BlackRock, the large investment manager, said that the benefit of a debt limit deal will only be borne out if investors “see a clear path toward deficit reduction that encourages confidence in the U.S. dollar.’’

The manager of $3.6 trillion in assets for institutional and individual investors around the world said it was “encouraged by momentum” to raise the debt celing and cut the federal deficit.

But it said, in a formal statement:

“The precise composition and timing of any spending cuts will determine whether this proposal produces a real and significant reduction in the deficit. Avoiding default by the U.S. government is of paramount importance, but investors also need to see a clear path toward deficit reduction that encourages confidence in the U.S. dollar.

“This is essential if we are to maintain America's AAA rating and encourage long-term investment in the U.S.”

“America cannot afford further delay. With the U.S. economy continuing to show weakness, every day of delay in resolving this situation will erode economic growth, jeopardize job creation and undermine the credibility of the United States in global financial markets.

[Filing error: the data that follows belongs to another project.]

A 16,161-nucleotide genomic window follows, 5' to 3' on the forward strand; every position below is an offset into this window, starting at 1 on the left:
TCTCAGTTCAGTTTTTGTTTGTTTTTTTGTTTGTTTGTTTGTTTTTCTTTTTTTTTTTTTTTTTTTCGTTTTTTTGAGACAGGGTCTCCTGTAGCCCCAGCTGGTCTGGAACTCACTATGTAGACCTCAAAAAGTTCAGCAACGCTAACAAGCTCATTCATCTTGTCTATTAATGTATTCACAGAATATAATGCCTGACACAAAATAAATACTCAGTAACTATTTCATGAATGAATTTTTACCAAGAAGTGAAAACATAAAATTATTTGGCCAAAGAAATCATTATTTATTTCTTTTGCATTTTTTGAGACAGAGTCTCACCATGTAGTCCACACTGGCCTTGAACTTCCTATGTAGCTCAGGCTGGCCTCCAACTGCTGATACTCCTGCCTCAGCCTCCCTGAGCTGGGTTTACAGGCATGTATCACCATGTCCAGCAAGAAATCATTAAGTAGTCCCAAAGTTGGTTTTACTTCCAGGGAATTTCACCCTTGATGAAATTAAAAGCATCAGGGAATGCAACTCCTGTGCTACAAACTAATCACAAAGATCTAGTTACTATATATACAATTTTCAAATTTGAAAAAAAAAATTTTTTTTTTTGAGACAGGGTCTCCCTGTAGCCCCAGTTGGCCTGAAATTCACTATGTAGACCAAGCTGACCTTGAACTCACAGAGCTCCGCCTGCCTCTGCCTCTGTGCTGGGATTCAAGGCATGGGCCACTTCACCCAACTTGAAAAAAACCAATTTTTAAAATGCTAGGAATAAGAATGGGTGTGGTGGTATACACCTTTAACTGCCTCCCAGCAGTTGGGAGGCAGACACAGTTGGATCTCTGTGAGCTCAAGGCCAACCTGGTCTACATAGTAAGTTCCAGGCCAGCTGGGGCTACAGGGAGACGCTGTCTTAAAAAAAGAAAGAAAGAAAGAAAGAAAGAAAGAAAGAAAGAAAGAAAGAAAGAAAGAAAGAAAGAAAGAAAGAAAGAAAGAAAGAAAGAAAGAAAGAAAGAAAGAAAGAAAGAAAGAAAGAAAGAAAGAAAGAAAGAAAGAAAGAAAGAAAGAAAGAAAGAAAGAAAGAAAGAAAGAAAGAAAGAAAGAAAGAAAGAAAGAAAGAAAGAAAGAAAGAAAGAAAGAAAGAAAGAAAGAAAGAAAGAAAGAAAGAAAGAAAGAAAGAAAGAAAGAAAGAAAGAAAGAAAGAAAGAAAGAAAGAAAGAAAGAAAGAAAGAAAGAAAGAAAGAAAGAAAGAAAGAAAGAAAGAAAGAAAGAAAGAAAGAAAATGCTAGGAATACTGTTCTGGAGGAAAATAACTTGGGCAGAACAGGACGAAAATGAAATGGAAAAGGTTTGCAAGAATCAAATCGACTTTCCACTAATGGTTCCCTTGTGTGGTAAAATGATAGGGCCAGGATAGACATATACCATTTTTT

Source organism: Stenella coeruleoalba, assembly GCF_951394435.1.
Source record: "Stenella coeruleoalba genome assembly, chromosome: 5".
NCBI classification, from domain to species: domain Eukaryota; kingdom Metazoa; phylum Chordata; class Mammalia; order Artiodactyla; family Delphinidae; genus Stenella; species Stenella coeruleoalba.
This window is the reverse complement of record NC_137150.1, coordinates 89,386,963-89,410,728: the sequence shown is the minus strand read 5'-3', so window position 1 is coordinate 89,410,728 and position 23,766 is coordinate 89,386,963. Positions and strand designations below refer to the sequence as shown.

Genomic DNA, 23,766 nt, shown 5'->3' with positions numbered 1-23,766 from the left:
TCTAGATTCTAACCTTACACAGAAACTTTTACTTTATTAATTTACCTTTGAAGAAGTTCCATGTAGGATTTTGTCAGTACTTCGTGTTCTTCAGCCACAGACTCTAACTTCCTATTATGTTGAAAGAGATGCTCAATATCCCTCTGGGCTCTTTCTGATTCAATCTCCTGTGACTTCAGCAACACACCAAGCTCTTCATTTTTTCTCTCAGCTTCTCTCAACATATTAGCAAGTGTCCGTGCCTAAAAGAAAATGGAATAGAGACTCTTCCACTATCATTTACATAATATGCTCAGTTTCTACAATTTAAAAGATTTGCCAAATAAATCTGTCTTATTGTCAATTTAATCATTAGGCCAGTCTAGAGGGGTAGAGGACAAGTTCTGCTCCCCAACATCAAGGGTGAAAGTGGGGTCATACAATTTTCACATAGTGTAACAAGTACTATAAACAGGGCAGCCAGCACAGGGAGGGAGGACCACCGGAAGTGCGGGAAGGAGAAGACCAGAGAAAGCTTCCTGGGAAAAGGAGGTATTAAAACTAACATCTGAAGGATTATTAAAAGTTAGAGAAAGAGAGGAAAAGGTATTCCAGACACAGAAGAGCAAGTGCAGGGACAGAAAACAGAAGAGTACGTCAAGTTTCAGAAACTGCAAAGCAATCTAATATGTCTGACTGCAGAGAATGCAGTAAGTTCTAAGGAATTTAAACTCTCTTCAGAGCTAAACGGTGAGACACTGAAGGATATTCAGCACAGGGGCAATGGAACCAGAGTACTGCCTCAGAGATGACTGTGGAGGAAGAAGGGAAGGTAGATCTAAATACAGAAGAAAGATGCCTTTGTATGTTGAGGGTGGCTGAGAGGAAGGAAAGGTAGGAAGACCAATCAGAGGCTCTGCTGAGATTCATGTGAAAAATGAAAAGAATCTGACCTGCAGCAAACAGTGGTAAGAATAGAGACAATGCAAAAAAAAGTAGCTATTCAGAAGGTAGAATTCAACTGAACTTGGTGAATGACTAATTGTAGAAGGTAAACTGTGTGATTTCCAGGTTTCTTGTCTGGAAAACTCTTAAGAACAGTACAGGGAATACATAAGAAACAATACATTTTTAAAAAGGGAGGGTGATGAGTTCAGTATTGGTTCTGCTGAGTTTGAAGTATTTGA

BlackRock operates in 26 countries in North and South America, Europe, Asia, Australia and the Middle East and Africa.

The BlackRock assessment comes after a weekend of brinksmanship that resulted in a debt limit deal before securities markets opened worldwide on Monday. Here’s The Hill’s summary:

Congress and President Obama have a deal on raising the debt ceiling but the timing of the agreement, made late Sunday evening, leaves lawmakers on a tight schedule to get it passed in order to avoid a default.

The deal cuts spending by close to $1 trillion immediately and mandates a 12-member joint committee to create additional ways to reduce the deficit by at least $1.5 trillion over the next ten years. The committee must report its findings by late November. The package does not contain any tax increases.

Additionally, Obama would get a second debt limit hike of up to $1.5 trillion if Congress either sends a balanced-budget amendment to the states before the end of the year or if the joint committee finds more savings and cuts.

A vote on the deal is expected to take place Monday, though an exact time is yet to be announced.

If you look further into the week ahead, you’ll find the debt deal also was something of a birthday present for President Obama. He turns 50 on Thursday.